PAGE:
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Wages, Prices, and the Demand for Money: Keynes Got It All Wrong

2 days ago

Markets clear. Or so was the accumulated wisdom in the half century before John Maynard Keynes. The British economist proposed a novel theory of economics in 1936 based on the opposite premise: markets don’t clear. While Keynesian theory is quite complex and his book widely regarded as unreadable, in his system, chronic idleness of useful resources is the rule. In Keynes’s world, the market can find a market-clearing price through decentralized adjustments for most preferences among most goods. But two particular preferences are problematic in that the price system does balance supply and demand. The two troublemakers are time preference and the reservation demand for money. Those two bad actors cause the market process to fail for everyone else.
The British Austrian school economist

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Auberon Herbert : “Reject Compulsion in Every Form”

2 days ago

By: Gary Galles
Voluntaryism. It is an awkward term. Yet that was what political philosopher Auberon Herbert called the only social arrangement that respected people’s self-ownership—mutually voluntary, noncoercive cooperation. Government compulsion, on the other hand, inherently violates it. Herbert saw that preventing violations of others’ self-ownership was the core of the moral case for liberty.

At a time when the practical philosophy of governments is that they own as much of any individual as they choose, it is worth commemorating Herbert’s June 18 birthday by reconsidering his challenge to the idea that others have “a commission to decide what [their] brother-man shall do or not do.” 

This is the question…. Do you believe in force and authority, or do you believe in liberty?
The

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Biden Is Trying to Seize Control of Local Land-Use Regulations

2 days ago

In recent years, there’s been a push to move zoning decisions further from the local level. In 2019, Oregon passed House Bill 2001, making it the first statewide law to abolish single-family zoning in many areas. By expanding the state government’s jurisdiction to include zoning decisions previously handled by local agencies, the law entails an alarming centralization of state power. This was quickly followed by the introduction of similar bills in Virginia, Washington, Minnesota, and North Carolina. Now President Biden is attempting to increase federal influence over local zoning.
Included in Biden’s American Jobs Plan is a proposal that would award grants to jurisdictions that move to eliminate single-family zoning and other land-use policies the administration deems harmful. Biden’s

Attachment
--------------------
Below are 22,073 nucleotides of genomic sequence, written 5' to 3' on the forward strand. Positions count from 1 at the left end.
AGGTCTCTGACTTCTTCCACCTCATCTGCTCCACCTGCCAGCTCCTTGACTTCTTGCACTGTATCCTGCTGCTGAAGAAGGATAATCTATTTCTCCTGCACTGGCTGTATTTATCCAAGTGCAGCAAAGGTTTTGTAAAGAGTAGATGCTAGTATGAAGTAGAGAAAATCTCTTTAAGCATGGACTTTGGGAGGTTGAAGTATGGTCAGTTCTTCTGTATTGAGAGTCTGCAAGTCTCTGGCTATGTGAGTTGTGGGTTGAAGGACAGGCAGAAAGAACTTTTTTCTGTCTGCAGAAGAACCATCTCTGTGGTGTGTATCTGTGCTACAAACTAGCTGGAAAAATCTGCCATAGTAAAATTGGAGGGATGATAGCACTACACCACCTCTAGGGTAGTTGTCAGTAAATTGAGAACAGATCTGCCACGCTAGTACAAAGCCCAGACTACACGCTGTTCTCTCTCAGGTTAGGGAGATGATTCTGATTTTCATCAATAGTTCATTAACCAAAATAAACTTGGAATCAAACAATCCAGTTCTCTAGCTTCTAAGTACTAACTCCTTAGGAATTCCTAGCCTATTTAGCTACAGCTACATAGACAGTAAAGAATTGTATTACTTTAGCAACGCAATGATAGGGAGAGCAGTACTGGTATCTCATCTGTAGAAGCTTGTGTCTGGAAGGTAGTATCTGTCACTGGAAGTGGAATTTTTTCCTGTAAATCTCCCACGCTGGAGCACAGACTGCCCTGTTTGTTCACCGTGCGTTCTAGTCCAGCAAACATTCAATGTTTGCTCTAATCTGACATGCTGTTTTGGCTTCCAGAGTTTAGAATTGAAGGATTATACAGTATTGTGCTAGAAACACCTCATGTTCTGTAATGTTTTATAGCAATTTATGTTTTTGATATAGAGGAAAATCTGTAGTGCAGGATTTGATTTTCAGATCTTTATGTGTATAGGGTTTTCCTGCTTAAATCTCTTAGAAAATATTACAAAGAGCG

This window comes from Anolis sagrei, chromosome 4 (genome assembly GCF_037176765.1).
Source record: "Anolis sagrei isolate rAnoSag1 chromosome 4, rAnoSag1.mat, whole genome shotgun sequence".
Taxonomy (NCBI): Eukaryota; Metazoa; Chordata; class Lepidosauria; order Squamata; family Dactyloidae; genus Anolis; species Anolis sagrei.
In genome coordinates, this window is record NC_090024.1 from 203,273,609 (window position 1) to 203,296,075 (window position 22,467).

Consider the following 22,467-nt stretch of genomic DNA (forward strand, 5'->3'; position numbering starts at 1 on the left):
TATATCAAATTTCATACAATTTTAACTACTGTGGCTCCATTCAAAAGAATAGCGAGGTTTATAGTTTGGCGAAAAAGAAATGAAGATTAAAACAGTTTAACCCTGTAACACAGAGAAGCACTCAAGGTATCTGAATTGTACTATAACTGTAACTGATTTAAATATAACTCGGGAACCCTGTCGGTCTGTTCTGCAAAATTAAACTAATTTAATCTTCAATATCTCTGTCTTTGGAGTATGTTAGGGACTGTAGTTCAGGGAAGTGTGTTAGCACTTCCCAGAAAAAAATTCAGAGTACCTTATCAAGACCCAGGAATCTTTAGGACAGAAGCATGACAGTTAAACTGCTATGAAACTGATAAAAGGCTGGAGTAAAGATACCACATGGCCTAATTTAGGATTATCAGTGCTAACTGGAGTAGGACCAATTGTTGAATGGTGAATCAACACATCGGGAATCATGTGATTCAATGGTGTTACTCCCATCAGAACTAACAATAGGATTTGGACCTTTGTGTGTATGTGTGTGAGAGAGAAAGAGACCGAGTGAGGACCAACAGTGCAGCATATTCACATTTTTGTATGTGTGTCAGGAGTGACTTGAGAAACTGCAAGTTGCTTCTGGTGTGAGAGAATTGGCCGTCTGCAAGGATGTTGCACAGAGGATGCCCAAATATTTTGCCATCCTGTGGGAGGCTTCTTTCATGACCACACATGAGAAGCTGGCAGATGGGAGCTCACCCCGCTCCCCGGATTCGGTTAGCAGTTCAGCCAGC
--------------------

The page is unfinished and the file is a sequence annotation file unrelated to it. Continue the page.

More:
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Why Didn’t China Industrialize First?

3 days ago

By: Lipton Matthews
Historians still ponder why, despite its dominance in prior centuries, China failed to industrialize before Europe. Some contend that the culture of conformity engendered by Confucianism prevented the influx of disruptive ideas able to spark an economic revolution. Meanwhile, there are those who posit that the Chinese preferred employment in the government service, instead of pursuing commercial activities. Although there is a kernel of truth in these arguments such assumptions are insufficient to explain the sluggishness of China, relative to Western Europe.

For example, notwithstanding the perceived conformity of medieval Europe there were pockets of intellectual dissent. Eminent medievalist Edward Grant posits that contrary to the stereotype of medieval Europe being

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The Value of Taking Risks

3 days ago

Curiosity and Its Twelve Rules for Liveby F. H. BuckleyEncounter Books, 2021xx + 228 pages
Frank Buckley, a Canadian-born lawyer who teaches at the Scalia School of Law at George Mason University, has given us in this remarkable book a philosophy of life, based on unusually wide knowledge and penetrating reflection. In what follows, I shall discuss only a few of the topics he covers, concentrating on his observations about politics and economics. In doing so, I risk conveying a wrong impression of the book, as these topics by no means exhaust it; but Buckley himself emphasizes the value of taking risks.
Buckley says, “Survival is not enough. We also need to create, to struggle and not to yield, to be curious about the world and what we owe other people. Every leap of knowledge and every

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Matt Asher Talks to Jeff Deist about the Reality of Post Covid America

3 days ago

Matt Asher is an investor, writer, and host of The Filter podcast. He has a background in journalism and statistics.
Matt Asher: My guest today on The Filter is Jeff Deist. Jeff is president of the Mises Institute, where he serves as a writer, public speaker, and advocate for property, markets, and civil society. He previously worked as a longtime advisor and chief of staff to legendary congressman Ron Paul, for whom he wrote hundreds of articles and speeches. In his years with Dr. Paul, he worked with countless grassroots advocates and organizations dedicated to reducing the size and scope of government. Maybe you could start by telling us a little bit about your work at Mises, in particular what you’re focused on right now.